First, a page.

County maps broadly confirm the known history of the mill. A mill symbol appears at the site on the map of Warburton, Bland and Smyth, c1724, and also on a map of 1755 and on Chapman and Andre (1777). {An indenture of 1754 describes the property as} “all that cottage…commonly called…..Gibralter (sic) with a little…garden plot…containing half an acre…as the same is now converted and made into a Wind Mill.” A reference to the firm date given by Hills for the conversion has not been traced.

 A brief technical review must rely heavily on random notes by past researchers supplemented by a check on the machinery still preserved, most of which is comparatively late in origin. The writer regrettably did not enter the mill when the machinery was intact in the 1950s. The tower, 3ft 6in to 4ft thick at base, tapers from 20ft to 13ft internally through a height of about 32ft, over which the cap rises a further 12ft. Thus the mill stands about 44ft high. The walls taper to about 3ft thick at first-floor level, and above the rough octagonal lower section partake of a 16-sided form, merging to circular at the curb. The floor heights within are ground  8ft, first 7½ ft, second 7ft, and third 6ft 4in to curb level.

 The four anti-clockwise patent sails, fitted with large and small canvas-covered wooden frames for shutters, were set in an iron windshaft cast by Christy and Norris of Chelmsford and fitted c1877 by Sillitoe and Brewer of Long Melford. The neck was set in a swingpot bearing. This firm then also supplied a clasp-arm brakewheel in pine and an iron wallower which may not, however, have been the last. The present brake wheel has six iron segments of 15 teeth, each bolted to the wooden felloes, which are blanks without mortises, and the 90 teeth engaged with 44 cogs in the iron mortice wallower, to convey the drive via an iron upright shaft to the great spur, with 88 cogs, and the nuts with 18. Thus the gear ratio from sails to the two pairs of stones was approximately 1:10.

 The stones, on the first floor, were underdriven from the great spur now preserved in situ, and the stone nuts were disengaged by rack and pinion. The sack hoist drive was from a ring on the upright shaft on the first floor to the hoist on the floor above, and the governor for the stones was belt-driven from the upright shaft below the great spur.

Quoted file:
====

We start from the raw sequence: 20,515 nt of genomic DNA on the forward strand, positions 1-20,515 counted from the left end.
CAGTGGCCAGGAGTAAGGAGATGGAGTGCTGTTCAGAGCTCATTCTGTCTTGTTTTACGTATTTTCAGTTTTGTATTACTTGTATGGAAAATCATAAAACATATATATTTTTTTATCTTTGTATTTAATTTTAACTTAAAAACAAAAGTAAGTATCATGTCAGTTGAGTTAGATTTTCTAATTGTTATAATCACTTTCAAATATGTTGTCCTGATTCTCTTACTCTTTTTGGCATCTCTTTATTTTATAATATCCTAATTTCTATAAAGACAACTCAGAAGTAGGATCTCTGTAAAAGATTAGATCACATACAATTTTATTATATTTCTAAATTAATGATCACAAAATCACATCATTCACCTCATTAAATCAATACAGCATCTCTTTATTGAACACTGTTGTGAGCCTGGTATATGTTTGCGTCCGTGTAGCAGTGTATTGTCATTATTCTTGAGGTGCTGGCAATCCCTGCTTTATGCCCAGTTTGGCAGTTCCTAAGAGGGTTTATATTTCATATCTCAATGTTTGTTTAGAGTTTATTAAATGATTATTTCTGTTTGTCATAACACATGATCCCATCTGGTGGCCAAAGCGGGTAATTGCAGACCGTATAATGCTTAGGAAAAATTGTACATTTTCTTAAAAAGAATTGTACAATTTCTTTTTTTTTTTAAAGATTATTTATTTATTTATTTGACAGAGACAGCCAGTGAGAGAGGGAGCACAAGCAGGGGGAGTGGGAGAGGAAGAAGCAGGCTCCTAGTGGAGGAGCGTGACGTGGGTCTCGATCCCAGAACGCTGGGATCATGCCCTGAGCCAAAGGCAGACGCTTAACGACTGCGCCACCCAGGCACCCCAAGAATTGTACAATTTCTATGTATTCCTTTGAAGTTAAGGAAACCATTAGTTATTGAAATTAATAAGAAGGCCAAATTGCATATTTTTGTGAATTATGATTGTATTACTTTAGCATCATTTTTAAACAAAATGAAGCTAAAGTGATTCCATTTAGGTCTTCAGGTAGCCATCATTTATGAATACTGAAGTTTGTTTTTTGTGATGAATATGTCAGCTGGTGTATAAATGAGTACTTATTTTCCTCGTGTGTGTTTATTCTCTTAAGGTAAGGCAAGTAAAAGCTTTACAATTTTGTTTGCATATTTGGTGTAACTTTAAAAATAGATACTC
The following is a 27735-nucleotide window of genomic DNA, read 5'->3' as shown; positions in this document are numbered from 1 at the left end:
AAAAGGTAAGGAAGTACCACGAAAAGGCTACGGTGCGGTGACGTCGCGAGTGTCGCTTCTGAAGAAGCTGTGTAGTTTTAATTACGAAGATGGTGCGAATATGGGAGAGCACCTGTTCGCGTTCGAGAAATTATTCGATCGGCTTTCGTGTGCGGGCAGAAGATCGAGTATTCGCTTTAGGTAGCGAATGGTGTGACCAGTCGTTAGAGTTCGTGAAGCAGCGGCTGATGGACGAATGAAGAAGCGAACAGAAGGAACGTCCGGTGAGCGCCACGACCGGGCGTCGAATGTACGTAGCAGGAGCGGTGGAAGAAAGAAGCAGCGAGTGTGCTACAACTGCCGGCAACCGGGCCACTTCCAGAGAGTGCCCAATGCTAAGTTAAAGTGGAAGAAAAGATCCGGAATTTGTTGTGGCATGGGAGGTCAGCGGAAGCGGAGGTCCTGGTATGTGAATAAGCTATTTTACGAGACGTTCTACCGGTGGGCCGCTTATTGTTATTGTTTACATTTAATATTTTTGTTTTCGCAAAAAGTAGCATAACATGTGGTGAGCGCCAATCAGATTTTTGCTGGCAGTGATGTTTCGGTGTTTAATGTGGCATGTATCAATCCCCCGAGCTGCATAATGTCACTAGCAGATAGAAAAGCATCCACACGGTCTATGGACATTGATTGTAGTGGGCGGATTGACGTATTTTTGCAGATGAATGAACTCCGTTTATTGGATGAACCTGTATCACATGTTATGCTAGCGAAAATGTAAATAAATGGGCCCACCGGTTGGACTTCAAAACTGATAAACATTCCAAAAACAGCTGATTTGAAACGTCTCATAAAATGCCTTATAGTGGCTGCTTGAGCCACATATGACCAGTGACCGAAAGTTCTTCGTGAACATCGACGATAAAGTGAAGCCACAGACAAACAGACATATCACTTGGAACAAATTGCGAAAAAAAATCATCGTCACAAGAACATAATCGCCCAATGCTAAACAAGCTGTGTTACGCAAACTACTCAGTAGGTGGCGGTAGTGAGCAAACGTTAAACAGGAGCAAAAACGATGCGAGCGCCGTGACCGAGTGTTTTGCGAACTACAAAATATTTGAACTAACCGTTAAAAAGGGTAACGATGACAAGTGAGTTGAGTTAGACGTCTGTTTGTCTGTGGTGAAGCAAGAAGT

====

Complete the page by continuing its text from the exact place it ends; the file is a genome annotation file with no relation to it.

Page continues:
Until 1899 the cap had been hand-winded, but there then occurred a disastrous tailwinding. The wind chain broke and the sails were blown off, carrying with them the brake wheel and wrenching the cap out of position. It appears that the mill then stood capless for about five years. Wailes gives 1904 as the year when the 8-bladed fantail was fitted. This operated through bevel gears to a spur pinion against the rack. The striking gear was controlled by lever worked over pulley wheels on the fan stage. There are large curved full-length sheers in oak to form the basis for the cap, which measures 18ft long by 15ft wide at sheers level, and has an attractive boat-shaped design with a plunging ridge. It turned on “live” rollers running on a flat iron track, and was centred by the usual system of truck wheels, but apparently relied on its great weight, well supported by the massive tower, to resist any tendency to rise, there being no keep flange above the centring wheels. The present brakewheel, lacking cog mortices, must also date from the time of provision of the new cap and fantail.


Smock mill, gone


Five floors, patent sails. The mill was 8-sided, slightly battered, painted white and set on a single-storey brick base. There were four single-shuttered anti-clockwise sails with canvas-covered shutters, an iron windshaft and a wood-rimmed brakewheel, working latterly a pair each of wheat and barley stones. The middlings were strongly clamped over the sail box. The ogee cap with gallery was winded by a 6-bladed fan, which drove to an iron rack on the outside of the curb. There was no stage, but the first floor over ground level had a loading door, and the stones were on the floor above. The mill was built on the sharp rise on which one or more post mills had previously stood.

BARKING, Wellington Mill

Smock mill, gone


There are at least ten photographic views of the mill to be seen, taken from many angles. These allow the approximate dimensions to be estimated, as quoted below, and a comparison ventured with the Upminster smock mill of possible common parentage.